Close coordination among scientists, engineers, and emergency managers has clearly made the United States safer from earthquakes, however USGS offers several new considerations to improve the program going forward. For example, earthquake prediction was an original goal of the program, but is today considered scientifically unfeasible. Today, however it is possible for the USGS to issue early warnings of impending shaking from earthquakes that have already begun. Pursuant to USGS authority to develop an earthquake early system, Congress has appropriated funds in recent years to continue development of this system. The USGS is committed to working with Congress to determine the appropriate federal, state and local cost share associated with any future ShakeAlert developments.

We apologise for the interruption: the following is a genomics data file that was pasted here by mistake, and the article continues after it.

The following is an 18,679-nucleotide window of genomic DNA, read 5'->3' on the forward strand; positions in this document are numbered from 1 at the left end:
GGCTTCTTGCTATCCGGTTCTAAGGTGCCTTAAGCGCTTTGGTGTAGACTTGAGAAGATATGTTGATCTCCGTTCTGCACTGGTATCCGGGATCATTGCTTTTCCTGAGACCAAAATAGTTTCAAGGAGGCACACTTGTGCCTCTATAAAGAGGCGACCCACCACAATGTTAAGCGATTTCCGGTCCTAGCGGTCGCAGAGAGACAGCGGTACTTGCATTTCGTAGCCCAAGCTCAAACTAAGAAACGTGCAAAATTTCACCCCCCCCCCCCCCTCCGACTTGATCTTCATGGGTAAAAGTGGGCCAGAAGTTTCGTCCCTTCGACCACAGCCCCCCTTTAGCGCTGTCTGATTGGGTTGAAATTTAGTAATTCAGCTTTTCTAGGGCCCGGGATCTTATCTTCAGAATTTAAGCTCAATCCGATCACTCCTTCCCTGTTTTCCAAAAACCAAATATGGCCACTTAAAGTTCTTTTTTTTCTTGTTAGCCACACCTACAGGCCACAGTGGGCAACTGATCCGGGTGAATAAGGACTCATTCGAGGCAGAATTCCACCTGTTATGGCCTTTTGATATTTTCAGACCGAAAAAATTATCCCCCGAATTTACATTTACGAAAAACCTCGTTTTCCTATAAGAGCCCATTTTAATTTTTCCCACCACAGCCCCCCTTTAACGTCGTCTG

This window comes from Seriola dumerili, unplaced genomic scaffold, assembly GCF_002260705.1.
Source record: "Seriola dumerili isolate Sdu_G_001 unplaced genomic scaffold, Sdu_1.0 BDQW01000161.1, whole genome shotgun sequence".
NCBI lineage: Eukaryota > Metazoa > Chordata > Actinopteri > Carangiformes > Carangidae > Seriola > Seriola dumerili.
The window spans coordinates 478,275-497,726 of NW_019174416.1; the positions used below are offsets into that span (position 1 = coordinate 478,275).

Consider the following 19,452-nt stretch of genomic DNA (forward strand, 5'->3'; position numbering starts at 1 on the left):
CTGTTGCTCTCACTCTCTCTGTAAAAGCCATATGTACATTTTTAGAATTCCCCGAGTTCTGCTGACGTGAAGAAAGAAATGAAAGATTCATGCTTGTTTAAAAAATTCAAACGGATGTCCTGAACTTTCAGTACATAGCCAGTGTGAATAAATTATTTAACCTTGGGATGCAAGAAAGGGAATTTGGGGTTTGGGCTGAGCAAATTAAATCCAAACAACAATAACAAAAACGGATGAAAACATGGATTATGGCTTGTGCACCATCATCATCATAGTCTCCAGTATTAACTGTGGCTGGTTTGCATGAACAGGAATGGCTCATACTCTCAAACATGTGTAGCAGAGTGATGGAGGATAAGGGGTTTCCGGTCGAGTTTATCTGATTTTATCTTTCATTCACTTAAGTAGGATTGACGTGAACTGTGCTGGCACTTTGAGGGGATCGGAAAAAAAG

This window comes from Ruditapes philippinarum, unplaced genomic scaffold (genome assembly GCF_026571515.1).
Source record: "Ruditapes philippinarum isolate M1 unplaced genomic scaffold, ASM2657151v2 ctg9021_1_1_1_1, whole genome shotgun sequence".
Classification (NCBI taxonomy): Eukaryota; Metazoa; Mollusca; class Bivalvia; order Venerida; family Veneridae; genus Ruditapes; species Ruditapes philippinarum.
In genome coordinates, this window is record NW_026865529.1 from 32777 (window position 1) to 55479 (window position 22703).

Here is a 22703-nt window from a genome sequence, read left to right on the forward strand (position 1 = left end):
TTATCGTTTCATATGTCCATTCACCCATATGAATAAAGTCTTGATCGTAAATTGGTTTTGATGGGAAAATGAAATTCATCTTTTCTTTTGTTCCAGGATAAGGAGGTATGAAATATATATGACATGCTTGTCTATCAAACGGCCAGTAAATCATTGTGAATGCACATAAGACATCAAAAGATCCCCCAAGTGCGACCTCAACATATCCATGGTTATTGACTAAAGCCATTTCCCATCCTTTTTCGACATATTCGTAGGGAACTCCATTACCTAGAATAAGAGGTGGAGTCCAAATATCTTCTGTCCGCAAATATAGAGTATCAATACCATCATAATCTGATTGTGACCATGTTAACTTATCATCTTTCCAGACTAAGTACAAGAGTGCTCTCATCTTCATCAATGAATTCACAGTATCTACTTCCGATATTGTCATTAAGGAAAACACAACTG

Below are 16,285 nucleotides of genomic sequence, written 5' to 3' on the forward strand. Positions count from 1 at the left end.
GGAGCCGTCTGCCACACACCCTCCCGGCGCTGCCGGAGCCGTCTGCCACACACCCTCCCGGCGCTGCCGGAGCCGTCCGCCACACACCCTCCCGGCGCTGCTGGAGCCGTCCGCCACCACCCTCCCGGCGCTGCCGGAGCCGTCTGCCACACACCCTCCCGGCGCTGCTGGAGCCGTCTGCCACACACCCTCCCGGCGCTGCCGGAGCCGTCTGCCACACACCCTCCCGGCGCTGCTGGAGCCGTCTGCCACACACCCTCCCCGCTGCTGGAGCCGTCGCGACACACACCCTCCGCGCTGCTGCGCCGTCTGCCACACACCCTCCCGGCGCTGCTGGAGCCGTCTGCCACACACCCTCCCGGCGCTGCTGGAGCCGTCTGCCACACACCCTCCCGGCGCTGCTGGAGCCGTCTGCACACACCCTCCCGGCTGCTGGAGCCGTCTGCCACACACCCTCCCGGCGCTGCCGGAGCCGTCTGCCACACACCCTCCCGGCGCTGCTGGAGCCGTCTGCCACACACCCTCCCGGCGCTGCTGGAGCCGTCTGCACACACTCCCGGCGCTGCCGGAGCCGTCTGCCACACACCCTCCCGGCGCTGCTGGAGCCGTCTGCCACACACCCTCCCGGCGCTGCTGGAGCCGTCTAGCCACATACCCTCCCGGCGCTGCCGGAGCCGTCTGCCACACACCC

Earthquake hazards here in California are well-known but, before I focus on California, I would like to highlight other earthquake hazards around the country. In recent decades, research3 on the Cascadia Subduction Zone has highlighted the exceptional hazard in the Pacific Northwest. Subduction zones are areas where an oceanic tectonic plate is being forced under a continental plate thus forming a broad zone of seismic activity, in contrast to the plate boundary in most of California where the plates mainly slip horizontally. Subduction zones produce the largest earthquakes. For example, the Tohoku, Japan, earthquake of 2011 occurred on a subduction zone fault and it was over magnitude 9, making it one of the largest earthquakes ever recorded. Similarly, the largest recorded earthquake in North American history also occurred on a subduction zone fault off the coast of Alaska in 1964. These and other subduction zone earthquakes also have the potential to generate tsunamis that propagate across the ocean and can impact communities far from their epicenters.